First Lady Michelle Obama may be remembered for toppling a pyramid. A food pyramid, that is: the longstanding icon of the USDA’s official nutritional recommendations for the American public.
Since 1992, the food pyramid has been recognized—if not embraced—as the government’s visual reminder about healthful eating practices. “The main criticism,” says Terry Hartman, an associate professor of nutrition at Penn State, “was that it was too complicated, and some perceived it as outdated.”
Taking its place as a teaching tool about nutrition? The less majestic (but perhaps more meaningful) symbol of a simple dinner plate.
A panel headed by Michelle Obama, Agriculture Secretary Tom Vilsack and Surgeon General Regina M. Benjamin introduced the new MyPlate nutrition symbol in early June 2011 in Washington. Says Hartman, “MyPlate is meant to be a simple reminder to guide people to healthier choices. The USDA has set up a new website ChooseMyPlate.gov, with tools and resources to help consumers decide what to eat.”
Critics of the pyramid had long believed it difficult to understand at a quick glance, particularly since children are a primary audience. Some nutritionists also decried it as giving misleading nutritional advice, noting that the graph didn’t distinguish between dangerous and heart-healthy fats or lean versus fatty protein sources, and didn’t provide guidance about portion control.
As Mrs. Obama put it when she unveiled the new symbol, “We’re all bombarded with so many dietary messages that it’s hard to find time to sort through all this information, but we do have time to take a look at our kids’ plates.”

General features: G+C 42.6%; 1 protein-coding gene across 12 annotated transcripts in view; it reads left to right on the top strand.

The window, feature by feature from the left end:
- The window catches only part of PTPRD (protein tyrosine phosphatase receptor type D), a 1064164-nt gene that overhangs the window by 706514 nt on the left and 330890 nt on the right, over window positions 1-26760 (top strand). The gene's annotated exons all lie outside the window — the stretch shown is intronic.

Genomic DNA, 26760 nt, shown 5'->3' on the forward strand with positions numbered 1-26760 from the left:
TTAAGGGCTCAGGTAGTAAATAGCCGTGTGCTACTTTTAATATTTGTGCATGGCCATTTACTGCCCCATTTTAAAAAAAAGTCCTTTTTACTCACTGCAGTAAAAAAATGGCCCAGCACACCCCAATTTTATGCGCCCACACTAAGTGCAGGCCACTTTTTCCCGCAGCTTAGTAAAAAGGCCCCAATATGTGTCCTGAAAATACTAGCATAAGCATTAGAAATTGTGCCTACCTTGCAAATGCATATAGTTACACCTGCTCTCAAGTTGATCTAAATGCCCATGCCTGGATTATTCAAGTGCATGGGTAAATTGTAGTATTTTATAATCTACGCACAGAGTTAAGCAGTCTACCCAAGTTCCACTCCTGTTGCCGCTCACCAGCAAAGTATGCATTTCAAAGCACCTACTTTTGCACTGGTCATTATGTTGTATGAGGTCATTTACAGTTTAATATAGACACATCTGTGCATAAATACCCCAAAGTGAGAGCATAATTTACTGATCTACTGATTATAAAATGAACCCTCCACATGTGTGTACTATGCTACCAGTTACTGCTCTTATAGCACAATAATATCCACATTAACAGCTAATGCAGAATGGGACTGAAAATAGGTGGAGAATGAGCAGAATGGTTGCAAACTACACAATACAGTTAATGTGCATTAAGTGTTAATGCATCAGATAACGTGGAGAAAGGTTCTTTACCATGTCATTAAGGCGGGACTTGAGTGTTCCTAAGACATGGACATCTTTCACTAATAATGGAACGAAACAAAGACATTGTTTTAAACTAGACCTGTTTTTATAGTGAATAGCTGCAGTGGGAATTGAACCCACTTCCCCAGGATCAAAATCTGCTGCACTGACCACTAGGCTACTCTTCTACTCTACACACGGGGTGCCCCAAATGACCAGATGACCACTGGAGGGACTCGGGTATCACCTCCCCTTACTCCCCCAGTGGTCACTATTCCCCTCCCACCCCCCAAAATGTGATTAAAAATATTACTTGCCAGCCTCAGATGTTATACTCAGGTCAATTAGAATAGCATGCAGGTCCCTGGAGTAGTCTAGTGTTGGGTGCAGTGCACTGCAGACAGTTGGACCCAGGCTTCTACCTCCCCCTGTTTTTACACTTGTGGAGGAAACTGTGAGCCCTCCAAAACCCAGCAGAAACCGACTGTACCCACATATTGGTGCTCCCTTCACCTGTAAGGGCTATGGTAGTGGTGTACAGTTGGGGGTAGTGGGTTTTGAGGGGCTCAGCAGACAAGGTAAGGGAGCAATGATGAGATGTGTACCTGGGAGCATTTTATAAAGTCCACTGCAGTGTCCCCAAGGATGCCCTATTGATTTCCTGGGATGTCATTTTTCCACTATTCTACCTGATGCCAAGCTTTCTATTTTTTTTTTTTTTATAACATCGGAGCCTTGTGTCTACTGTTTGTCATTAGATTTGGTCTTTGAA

Regarding how to use the new plate image, the First Lady added that if your filled plate looks like the symbol, with lots of fruits and vegetables, “then we’re good, it’s as simple as that.” Hartman echoes that sentiment. “The USDA is trying to send several messages with MyPlate. They are encouraging people to manage their portion sizes to avoid consuming too much energy in the form of calories. Half of the foods we consume should be fruits and vegetables.”
The message may seem very simple—but the consequences of not following it have unleashed a complex national health crisis. With 62.6 percent of Americans currently obese or overweight and rates trending upward each year, the success or failure of a nutritional public health campaign has never seemed more vital.
“The role of food choices in maintaining a healthy weight can’t be overestimated,” says Hartman, adding that obesity puts people at greater risk for potentially life-threatening conditions such as heart disease, diabetes and cancer.
The MyPlate program and educational materials were created by the Agriculture Department with advice from federal health officials and the First Lady’s anti-obesity team, and involved focus groups with about 4,500 people, including children, in the development phases. Proponents call the expense of developing MyPlate—about two million dollars—a drop in the bucket compared to the personal and financial cost of obesity-related illnesses.
Do government dietary guidelines matter at all? Yes, believes Hartman. “These nutrition guidelines not only help individuals to make choices but also provide guidance to school lunch programs, feeding programs for older adults, the food industry and others.”
In the end, the proof of the pudding (make that a small portion of low-fat pudding) may be whether the plate does a better job than the pyramid in turning Americans away from sugar- and fat-laden “empty calories” and toward healthier food choices.
“It’ll take some years before we know if this new campaign is helping us reverse course and slim down, as a nation,” says Hartman. “Let’s hope MyPlate helps get this important message across.